As humans move faster and search for ways to live smarter, the popularity of and desire for on-demand services like Uber, Taskrabbit and Cloudpeeps continue to rise. In effect, work is being "atomized" and broken up into smaller gigs. With this shift in work comes also a more general shift in how society conceptualizes learning, work, transportation and every other human activity.
In a recent chat with, Sebastian Thrun (the founder) and George Zachary (one of the investors ) of online degree platform, Udacity, Jason Calacanis during his Launch 2016 Festival, articulated the idea and the reality of Atomization. In this discussion, he posited the ways he sees this trend affect various industries and systems (in the video above at 27mins 35secs).
Atomization in the social sense, based upon my understanding of Calacanis, is the scaling out of human activities and industrial complexes. The term has existed in the field of chemistry for ages and is used to describe the process of the enthalpy change that accompanies the total separation of all atoms.
Atomization: From Chemical to Industrial to Social
When used in a social sense, atomization is much different and substantive than mere splintering or fracturing. These latter two terms imply a chaotic breaking apart wherein the individual elements involved have, in and of themselves, no real purpose and intended destination.
This absence is due to there being no real agency in these (chemical elements are inanimate and have no agency) inanimate objects.
The nano-degree based structure , like that of Udacity, will give working classes and oppressed communities a cheaper way to learn specific skills or to gain general knowledge bases
Instead, atomization in society involves agency and an intentional scaling out from the status quo. That industries are scaling out from large, clunky and inefficient social clusters is merely a function of human discontent with, perception of, and push back against systems rife with inefficiency.
Examples of atomization would be Uber and Hyperloop's scaling out from systems of transportation, Khan Academy and Udacity's scaling out from systems of education and Cloudpeeps and TaskRabbit's scaling out from systems of human operation.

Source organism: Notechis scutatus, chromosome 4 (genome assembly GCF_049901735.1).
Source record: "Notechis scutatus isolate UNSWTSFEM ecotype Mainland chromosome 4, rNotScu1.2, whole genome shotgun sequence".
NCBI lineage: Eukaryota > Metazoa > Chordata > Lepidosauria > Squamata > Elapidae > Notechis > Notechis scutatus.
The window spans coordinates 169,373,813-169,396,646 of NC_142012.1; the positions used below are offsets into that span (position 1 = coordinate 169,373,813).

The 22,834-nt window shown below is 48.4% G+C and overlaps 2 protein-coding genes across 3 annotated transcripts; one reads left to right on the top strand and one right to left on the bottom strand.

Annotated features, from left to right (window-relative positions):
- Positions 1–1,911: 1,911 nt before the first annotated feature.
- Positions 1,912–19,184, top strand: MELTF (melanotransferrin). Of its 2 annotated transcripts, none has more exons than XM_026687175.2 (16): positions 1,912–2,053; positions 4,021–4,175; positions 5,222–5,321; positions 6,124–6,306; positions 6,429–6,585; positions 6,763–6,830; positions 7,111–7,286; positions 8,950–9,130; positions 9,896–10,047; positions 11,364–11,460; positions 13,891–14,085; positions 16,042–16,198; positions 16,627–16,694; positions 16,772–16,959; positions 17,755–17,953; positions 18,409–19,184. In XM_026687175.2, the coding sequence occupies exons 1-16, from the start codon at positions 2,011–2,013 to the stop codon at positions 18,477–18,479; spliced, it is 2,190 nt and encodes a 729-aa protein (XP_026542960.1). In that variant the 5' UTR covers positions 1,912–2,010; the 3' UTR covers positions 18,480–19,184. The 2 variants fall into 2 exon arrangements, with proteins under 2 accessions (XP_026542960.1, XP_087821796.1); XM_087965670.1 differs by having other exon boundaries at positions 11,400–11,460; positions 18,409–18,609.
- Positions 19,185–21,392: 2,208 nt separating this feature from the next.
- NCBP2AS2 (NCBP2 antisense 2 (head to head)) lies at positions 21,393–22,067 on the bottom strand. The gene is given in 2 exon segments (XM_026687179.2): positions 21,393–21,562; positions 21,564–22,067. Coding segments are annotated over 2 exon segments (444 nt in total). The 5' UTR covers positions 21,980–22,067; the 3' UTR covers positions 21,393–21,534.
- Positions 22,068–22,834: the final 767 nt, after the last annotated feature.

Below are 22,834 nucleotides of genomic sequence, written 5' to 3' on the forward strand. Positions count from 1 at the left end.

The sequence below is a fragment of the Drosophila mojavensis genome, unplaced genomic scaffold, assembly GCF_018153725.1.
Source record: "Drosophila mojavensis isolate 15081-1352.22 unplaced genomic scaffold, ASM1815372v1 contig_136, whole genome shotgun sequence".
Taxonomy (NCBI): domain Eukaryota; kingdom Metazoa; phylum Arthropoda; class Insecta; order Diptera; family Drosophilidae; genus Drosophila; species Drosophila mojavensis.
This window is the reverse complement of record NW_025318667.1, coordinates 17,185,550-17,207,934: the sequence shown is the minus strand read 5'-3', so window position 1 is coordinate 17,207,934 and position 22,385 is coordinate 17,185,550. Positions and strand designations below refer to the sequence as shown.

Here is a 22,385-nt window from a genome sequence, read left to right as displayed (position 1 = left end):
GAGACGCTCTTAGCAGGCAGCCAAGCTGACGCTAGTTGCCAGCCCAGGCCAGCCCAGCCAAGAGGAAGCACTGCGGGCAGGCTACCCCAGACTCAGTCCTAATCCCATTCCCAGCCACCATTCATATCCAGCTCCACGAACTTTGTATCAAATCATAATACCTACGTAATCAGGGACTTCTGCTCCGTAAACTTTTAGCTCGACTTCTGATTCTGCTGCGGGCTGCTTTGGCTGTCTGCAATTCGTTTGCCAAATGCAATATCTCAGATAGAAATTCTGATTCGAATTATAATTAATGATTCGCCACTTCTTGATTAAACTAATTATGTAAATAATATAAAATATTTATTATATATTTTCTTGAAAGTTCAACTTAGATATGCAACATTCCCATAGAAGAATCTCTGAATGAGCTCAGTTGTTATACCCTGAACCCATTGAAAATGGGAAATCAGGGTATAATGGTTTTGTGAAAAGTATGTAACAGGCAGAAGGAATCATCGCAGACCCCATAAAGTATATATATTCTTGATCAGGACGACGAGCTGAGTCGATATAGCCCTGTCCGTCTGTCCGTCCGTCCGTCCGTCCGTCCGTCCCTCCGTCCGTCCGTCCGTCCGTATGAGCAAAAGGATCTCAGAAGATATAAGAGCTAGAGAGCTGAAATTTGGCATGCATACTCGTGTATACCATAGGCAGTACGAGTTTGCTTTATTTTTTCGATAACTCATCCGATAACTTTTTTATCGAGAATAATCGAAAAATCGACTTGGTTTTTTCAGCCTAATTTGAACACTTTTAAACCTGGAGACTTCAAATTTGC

Very important to this phenomenon is that all of these systems are broken. This brokeness lies in the reality that the agents within these system are systemically unsuccessful in meeting their objectives.
What It All Means for Working and Oppressed
In two subsequent posts, we will focus on the effects of atomization on work, education and transportation.
As pointed out by Steven Kotler, Major Expansions and Contractions of Industries is always painful but necessary
But in general, working class and "politically black" communities should be both enthused and terrified with the reality of this industrial scaling out.
Be terrified by the fact that society overall will be forced to do things different. In this social shift, history shows us that it will be the working classes and systematically oppressed peoples who are forced to cover many of the costs incurred by this shift.
This trauma was very real during the decline of manufacturing in cities like Cleveland in the late 1970s and early 1980s wherein you had steelworkers throwing themselves off buildings because they were losing their jobs and had alternatives in neither sight nor imagination.
However, the working classes and oppressed communities of the world can also be excited by a brave new world which has the great possibility of being better than the previous one. In this disrupted and turbulent ecosystem, there will be ways to race ahead of the complacent; a way to reinvent and to reinvest in oneself.
Disruption, it seems, has a good way of benefiting the underdog. For political privilege is not at all synonymous with "evolutionary" advantage when in a state of chaos.
Medvis Jackson is a web designer at Hindsite, curator at Kulchah and avid cricket fan. You can follow him @medvisjackson for his random thoughts.